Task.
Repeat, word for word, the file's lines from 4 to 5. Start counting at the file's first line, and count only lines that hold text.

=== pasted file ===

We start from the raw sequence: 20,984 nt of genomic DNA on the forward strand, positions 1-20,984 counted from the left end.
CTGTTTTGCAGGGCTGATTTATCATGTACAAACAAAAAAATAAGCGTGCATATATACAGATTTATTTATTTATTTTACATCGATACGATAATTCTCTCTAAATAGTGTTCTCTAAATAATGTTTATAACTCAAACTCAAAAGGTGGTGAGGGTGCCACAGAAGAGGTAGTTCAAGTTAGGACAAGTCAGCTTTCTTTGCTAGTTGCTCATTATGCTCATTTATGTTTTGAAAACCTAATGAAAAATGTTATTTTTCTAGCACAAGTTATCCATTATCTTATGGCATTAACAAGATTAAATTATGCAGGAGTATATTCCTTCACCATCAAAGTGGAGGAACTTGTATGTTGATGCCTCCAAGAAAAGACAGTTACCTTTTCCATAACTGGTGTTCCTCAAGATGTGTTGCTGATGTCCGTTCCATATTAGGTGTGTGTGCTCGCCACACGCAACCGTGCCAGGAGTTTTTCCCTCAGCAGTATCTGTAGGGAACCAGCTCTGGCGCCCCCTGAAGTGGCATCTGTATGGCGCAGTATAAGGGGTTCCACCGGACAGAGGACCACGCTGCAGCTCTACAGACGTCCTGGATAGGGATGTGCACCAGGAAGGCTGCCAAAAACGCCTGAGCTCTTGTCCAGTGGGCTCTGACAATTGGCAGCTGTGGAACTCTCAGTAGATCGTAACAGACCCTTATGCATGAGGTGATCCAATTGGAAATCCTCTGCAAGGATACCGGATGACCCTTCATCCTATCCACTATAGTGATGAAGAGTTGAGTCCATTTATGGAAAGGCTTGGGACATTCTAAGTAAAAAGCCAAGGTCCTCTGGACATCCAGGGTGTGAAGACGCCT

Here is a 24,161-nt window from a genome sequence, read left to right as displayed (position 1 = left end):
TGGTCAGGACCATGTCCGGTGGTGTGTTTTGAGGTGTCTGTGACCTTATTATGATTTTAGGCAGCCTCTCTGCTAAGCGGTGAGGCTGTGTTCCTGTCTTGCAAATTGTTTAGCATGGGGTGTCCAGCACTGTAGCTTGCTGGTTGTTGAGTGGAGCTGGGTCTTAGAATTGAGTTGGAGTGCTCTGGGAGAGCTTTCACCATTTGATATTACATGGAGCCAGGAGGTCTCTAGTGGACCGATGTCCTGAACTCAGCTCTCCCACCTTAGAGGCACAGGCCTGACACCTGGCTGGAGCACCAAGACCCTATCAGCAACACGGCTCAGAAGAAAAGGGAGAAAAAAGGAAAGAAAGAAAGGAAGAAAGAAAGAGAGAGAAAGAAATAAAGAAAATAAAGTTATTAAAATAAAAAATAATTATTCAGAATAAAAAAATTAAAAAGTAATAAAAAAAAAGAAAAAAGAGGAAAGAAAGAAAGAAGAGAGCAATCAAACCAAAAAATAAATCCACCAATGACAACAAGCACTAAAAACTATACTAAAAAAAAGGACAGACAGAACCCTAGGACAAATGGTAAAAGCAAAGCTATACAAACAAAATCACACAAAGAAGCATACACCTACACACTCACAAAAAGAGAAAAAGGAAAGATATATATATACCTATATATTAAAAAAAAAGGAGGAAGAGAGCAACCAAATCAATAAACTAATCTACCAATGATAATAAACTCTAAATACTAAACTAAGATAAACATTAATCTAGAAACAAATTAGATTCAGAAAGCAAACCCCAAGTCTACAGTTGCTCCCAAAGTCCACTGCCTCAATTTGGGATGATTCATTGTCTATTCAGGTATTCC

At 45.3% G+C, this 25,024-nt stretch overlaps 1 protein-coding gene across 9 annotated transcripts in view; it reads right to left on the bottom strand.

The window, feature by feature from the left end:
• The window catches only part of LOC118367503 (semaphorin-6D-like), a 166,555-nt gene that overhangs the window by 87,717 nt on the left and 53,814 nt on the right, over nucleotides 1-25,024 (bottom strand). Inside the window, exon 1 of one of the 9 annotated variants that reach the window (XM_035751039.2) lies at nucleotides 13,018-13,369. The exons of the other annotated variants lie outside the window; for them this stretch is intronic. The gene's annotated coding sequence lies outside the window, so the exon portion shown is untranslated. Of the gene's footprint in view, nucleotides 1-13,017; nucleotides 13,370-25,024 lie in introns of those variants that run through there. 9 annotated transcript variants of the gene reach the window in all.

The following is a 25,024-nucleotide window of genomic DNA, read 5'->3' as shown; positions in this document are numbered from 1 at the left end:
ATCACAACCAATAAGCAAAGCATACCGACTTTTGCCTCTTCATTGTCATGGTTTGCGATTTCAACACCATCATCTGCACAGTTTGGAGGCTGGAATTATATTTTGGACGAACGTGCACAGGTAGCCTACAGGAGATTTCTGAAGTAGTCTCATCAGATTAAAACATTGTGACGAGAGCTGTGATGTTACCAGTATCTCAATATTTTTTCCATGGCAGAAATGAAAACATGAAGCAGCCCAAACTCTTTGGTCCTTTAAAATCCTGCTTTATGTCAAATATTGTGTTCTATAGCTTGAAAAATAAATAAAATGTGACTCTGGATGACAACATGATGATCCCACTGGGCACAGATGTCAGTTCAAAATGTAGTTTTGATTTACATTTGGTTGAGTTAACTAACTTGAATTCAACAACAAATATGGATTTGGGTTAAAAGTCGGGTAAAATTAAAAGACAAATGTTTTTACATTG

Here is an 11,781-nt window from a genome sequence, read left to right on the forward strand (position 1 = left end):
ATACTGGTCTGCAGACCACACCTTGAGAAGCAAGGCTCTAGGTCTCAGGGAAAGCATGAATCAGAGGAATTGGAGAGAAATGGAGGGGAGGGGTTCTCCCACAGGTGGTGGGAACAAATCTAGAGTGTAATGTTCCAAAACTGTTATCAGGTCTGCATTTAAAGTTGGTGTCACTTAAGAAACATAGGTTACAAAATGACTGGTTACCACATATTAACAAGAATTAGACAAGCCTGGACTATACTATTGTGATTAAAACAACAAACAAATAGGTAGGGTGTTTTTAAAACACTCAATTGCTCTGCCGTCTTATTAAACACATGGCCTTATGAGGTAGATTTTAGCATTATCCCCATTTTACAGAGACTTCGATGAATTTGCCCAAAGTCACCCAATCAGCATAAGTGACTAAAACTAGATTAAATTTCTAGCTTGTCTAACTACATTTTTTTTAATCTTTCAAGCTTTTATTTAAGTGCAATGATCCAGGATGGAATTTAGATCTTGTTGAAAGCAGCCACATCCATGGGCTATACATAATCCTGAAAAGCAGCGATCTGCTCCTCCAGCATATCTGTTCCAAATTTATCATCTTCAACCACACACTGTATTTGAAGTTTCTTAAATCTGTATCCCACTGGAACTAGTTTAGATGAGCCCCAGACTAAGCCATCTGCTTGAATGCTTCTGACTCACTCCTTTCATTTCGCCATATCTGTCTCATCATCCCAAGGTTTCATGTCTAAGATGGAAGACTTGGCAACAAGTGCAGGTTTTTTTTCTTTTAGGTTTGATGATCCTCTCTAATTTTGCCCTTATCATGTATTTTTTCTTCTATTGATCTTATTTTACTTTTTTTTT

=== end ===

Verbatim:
TGGTCAGGACCATGTCCGGTGGTGTGTTTTGAGGTGTCTGTGACCTTATTATGATTTTAGGCAGCCTCTCTGCTAAGCGGTGAGGCTGTGTTCCTGTCTTGCAAATTGTTTAGCATGGGGTGTCCAGCACTGTAGCTTGCTGGTTGTTGAGTGGAGCTGGGTCTTAGAATTGAGTTGGAGTGCTCTGGGAGAGCTTTCACCATTTGATATTACATGGAGCCAGGAGGTCTCTAGTGGACCGATGTCCTGAACTCAGCTCTCCCACCTTAGAGGCACAGGCCTGACACCTGGCTGGAGCACCAAGACCCTATCAGCAACACGGCTCAGAAGAAAAGGGAGAAAAAAGGAAAGAAAGAAAGGAAGAAAGAAAGAGAGAGAAAGAAATAAAGAAAATAAAGTTATTAAAATAAAAAATAATTATTCAGAATAAAAAAATTAAAAAGTAATAAAAAAAAAGAAAAAAGAGGAAAGAAAGAAAGAAGAGAGCAATCAAACCAAAAAATAAATCCACCAATGACAACAAGCACTAAAAACTATACTAAAAAAAAGGACAGACAGAACCCTAGGACAAATGGTAAAAGCAAAGCTATACAAACAAAATCACACAAAGAAGCATACACCTACACACTCACAAAAAGAGAAAAAGGAAAGATATATATATACCTATATATTAAAAAAAAAGGAGGAAGAGAGCAACCAAATCAATAAACTAATCTACCAATGATAATAAACTCTAAATACTAAACTAAGATAAACATTAATCTAGAAACAAATTAGATTCAGAAAGCAAACCCCAAGTCTACAGTTGCTCCCAAAGTCCACTGCCTCAATTTGGGATGATTCATTGTCTATTCAGGTATTCC

At 45.3% G+C, this 25,024-nt stretch overlaps 1 protein-coding gene across 9 annotated transcripts in view; it reads right to left on the bottom strand.